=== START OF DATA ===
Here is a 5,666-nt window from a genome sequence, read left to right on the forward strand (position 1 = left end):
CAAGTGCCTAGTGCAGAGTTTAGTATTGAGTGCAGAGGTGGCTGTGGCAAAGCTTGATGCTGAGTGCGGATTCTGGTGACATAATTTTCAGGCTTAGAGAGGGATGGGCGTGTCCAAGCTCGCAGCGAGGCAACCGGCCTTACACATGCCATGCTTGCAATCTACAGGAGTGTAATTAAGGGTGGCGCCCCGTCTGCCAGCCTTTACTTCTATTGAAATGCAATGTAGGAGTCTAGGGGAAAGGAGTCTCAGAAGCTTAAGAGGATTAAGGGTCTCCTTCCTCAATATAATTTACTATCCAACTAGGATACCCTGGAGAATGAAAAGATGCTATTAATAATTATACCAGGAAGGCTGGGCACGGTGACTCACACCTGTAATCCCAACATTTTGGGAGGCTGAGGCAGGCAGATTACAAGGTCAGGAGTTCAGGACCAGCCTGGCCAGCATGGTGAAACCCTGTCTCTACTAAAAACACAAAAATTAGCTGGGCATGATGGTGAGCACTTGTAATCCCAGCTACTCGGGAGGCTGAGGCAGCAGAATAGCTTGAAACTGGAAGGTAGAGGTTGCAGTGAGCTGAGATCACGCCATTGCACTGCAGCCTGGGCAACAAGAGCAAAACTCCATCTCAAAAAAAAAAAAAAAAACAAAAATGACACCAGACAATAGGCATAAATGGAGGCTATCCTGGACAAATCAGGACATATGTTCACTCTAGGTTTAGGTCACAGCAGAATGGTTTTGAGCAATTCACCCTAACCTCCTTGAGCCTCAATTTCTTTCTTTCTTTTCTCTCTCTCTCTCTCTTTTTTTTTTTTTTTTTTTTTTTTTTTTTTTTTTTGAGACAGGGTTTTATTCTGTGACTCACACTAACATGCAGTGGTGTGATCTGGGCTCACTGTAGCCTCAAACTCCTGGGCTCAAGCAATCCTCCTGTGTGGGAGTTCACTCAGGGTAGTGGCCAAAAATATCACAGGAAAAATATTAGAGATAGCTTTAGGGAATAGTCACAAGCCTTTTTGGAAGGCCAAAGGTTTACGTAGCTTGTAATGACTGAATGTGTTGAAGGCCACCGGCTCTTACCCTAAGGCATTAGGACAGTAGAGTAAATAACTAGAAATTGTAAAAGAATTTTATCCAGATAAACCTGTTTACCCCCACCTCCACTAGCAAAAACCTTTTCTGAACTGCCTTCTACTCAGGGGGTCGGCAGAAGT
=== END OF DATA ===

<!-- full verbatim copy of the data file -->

Here is a 5,666-nt window from a genome sequence, read left to right on the forward strand (position 1 = left end):
CAAGTGCCTAGTGCAGAGTTTAGTATTGAGTGCAGAGGTGGCTGTGGCAAAGCTTGATGCTGAGTGCGGATTCTGGTGACATAATTTTCAGGCTTAGAGAGGGATGGGCGTGTCCAAGCTCGCAGCGAGGCAACCGGCCTTACACATGCCATGCTTGCAATCTACAGGAGTGTAATTAAGGGTGGCGCCCCGTCTGCCAGCCTTTACTTCTATTGAAATGCAATGTAGGAGTCTAGGGGAAAGGAGTCTCAGAAGCTTAAGAGGATTAAGGGTCTCCTTCCTCAATATAATTTACTATCCAACTAGGATACCCTGGAGAATGAAAAGATGCTATTAATAATTATACCAGGAAGGCTGGGCACGGTGACTCACACCTGTAATCCCAACATTTTGGGAGGCTGAGGCAGGCAGATTACAAGGTCAGGAGTTCAGGACCAGCCTGGCCAGCATGGTGAAACCCTGTCTCTACTAAAAACACAAAAATTAGCTGGGCATGATGGTGAGCACTTGTAATCCCAGCTACTCGGGAGGCTGAGGCAGCAGAATAGCTTGAAACTGGAAGGTAGAGGTTGCAGTGAGCTGAGATCACGCCATTGCACTGCAGCCTGGGCAACAAGAGCAAAACTCCATCTCAAAAAAAAAAAAAAAAACAAAAATGACACCAGACAATAGGCATAAATGGAGGCTATCCTGGACAAATCAGGACATATGTTCACTCTAGGTTTAGGTCACAGCAGAATGGTTTTGAGCAATTCACCCTAACCTCCTTGAGCCTCAATTTCTTTCTTTCTTTTCTCTCTCTCTCTCTCTTTTTTTTTTTTTTTTTTTTTTTTTTTTTTTTTTTGAGACAGGGTTTTATTCTGTGACTCACACTAACATGCAGTGGTGTGATCTGGGCTCACTGTAGCCTCAAACTCCTGGGCTCAAGCAATCCTCCTGTGTGGGAGTTCACTCAGGGTAGTGGCCAAAAATATCACAGGAAAAATATTAGAGATAGCTTTAGGGAATAGTCACAAGCCTTTTTGGAAGGCCAAAGGTTTACGTAGCTTGTAATGACTGAATGTGTTGAAGGCCACCGGCTCTTACCCTAAGGCATTAGGACAGTAGAGTAAATAACTAGAAATTGTAAAAGAATTTTATCCAGATAAACCTGTTTACCCCCACCTCCACTAGCAAAAACCTTTTCTGAACTGCCTTCTACTCAGGGGGTCGGCAGAAGT